Anxiety & Depression During Pregnancy: What You Should Know
Worries during pregnancy are very normal, but what if you are experiencing anxiety and depression at this time? Perinatal mental health experts PADA share their guide.
4 min read
Pregnancy can be both exciting and worrying with many changes to deal with. For a woman, her body starts to feel different and her emotions can start to change. She may become a lot more up and down, both in emotional states and energy, as her hormone levels change significantly.
Thoughts of what lies ahead begin to occupy the minds of both the woman and her partner. These often become much more real for women at the time of quickening (when the mother starts to feel the baby move) which is normally at about 20-22 weeks in a first pregnancy.
The relationship between the couple might change as they start to work out how their baby will fit into the family. There may be extra worries about money and whether, or when, the woman will go back to work.
All this is normal, but sometimes this can become overwhelming and depression and anxiety disorders can occur.
It is important to recognise what is normal and what may be a sign of a more serious problem. 40% of women who experience depression in pregnancy will go onto develop PND, unless they get help during pregnancy.
What are ‘normal’ worries during pregnancy? And what aren’t?
Initially, there is usually excitement over the positive pregnancy test result. If the pregnancy was unplanned this may not be the case. There may be also worries about whether to continue with the pregnancy.
Common concerns can be:
- Will you be a good parent?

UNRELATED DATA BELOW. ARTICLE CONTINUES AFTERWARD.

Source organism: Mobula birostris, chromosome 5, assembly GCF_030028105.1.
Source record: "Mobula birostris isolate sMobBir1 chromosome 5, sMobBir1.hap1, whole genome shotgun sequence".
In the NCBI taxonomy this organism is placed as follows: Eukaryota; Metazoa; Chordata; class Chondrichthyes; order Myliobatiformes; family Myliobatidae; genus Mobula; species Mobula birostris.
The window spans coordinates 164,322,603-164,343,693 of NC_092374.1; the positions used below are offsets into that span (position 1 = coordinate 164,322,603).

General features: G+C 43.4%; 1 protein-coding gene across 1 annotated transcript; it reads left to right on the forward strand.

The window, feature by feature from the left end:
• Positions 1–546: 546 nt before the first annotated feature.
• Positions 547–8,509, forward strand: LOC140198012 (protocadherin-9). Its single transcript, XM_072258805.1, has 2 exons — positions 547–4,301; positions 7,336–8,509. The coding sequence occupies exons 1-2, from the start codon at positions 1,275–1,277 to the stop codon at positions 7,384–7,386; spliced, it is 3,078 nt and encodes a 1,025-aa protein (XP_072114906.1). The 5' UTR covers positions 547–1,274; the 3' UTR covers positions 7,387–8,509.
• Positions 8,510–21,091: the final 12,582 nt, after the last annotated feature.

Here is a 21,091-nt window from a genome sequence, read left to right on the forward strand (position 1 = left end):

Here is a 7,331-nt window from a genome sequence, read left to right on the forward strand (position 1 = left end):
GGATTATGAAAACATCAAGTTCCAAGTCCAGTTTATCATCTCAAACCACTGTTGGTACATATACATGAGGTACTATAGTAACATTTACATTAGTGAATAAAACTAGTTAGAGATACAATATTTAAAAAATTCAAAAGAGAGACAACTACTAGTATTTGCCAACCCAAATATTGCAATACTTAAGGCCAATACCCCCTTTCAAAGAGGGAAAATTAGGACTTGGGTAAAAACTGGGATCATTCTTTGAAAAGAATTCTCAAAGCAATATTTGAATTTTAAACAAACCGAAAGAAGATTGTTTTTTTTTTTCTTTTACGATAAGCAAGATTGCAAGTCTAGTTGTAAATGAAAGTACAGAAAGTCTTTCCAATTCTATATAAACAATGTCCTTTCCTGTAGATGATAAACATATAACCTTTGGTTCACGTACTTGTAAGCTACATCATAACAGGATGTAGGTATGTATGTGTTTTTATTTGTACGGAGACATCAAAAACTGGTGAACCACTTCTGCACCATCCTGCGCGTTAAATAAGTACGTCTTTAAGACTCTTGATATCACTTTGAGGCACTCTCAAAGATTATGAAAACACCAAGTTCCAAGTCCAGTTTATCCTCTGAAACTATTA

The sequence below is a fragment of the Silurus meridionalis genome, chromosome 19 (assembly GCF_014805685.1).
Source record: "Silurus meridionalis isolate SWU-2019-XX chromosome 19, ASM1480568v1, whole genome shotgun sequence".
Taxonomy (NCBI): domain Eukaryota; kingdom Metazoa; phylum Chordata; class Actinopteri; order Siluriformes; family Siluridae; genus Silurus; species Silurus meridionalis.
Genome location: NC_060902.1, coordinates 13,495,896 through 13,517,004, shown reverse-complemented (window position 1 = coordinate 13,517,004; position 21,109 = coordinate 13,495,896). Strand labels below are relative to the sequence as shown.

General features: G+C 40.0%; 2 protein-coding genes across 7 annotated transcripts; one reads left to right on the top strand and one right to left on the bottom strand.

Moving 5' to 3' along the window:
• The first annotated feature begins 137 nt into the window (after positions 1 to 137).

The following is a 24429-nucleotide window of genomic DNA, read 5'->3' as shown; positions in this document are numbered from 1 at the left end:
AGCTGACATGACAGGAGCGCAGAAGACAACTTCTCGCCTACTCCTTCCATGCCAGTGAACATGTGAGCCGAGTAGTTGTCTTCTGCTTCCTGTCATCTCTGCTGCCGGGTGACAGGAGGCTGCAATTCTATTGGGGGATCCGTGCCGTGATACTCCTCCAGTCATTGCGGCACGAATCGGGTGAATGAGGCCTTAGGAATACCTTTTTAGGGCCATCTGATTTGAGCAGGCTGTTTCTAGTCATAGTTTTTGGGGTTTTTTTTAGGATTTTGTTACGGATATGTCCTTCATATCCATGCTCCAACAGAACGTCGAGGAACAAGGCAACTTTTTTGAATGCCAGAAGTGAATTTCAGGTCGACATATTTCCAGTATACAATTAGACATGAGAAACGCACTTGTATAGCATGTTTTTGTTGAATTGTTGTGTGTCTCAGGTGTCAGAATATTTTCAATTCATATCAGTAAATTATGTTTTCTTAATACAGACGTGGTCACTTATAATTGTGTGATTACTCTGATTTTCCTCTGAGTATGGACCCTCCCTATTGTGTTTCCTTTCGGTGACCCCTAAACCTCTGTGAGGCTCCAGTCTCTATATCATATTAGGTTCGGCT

- Can you parent alone (if you have no supportive partner)?
- Can you manage another child?
- Are you too old or too young to have a child?
- Will your relationship survive a pregnancy and a baby?
- Will the baby be alright?
- Will you carry on working? When will you stop?
- How will you manage financially?
Reality sets in, especially when some of the normal pregnancy symptoms occur, such as tiredness and morning sickness. Emotions can change. You can be happy and excited one minute then worried and tearful the next. A degree of this is normal. Extremes however, especially if they do not settle down, need to be assessed by a professional.
How’s dad doing? Men worry too
- Can they cope with the responsibility of a baby?
- What will happen to their relationship?
- Will they still be able to play sports or carry on with their normal social activities once a baby arrives?
- Will their partner still have time for them or will she too interested in the baby?
Especially with a first pregnancy, couples can become very preoccupied with all the physical changes that are occurring with the growing baby.
As the pregnancy progresses, they can become focussed on the delivery, purchasing baby items and preparing the “baby’s room”.
Where there are existing children, couples can worry about the effects a new baby will have on these children. Some start thinking about ways of preparing the children for the “new baby”
The information and advice found on this website is shared with permission from PADA. PADA aims to reflect current medical knowledge and practice, however, this is not a substitute for clinical judgment and individual medical advice. The website authors accept no responsibility for any consequences arising from relying upon the information provided.
PADA take the accuracy of the information they publish on their website very seriously and update it regularly. Please let them know if you think the information is out of date.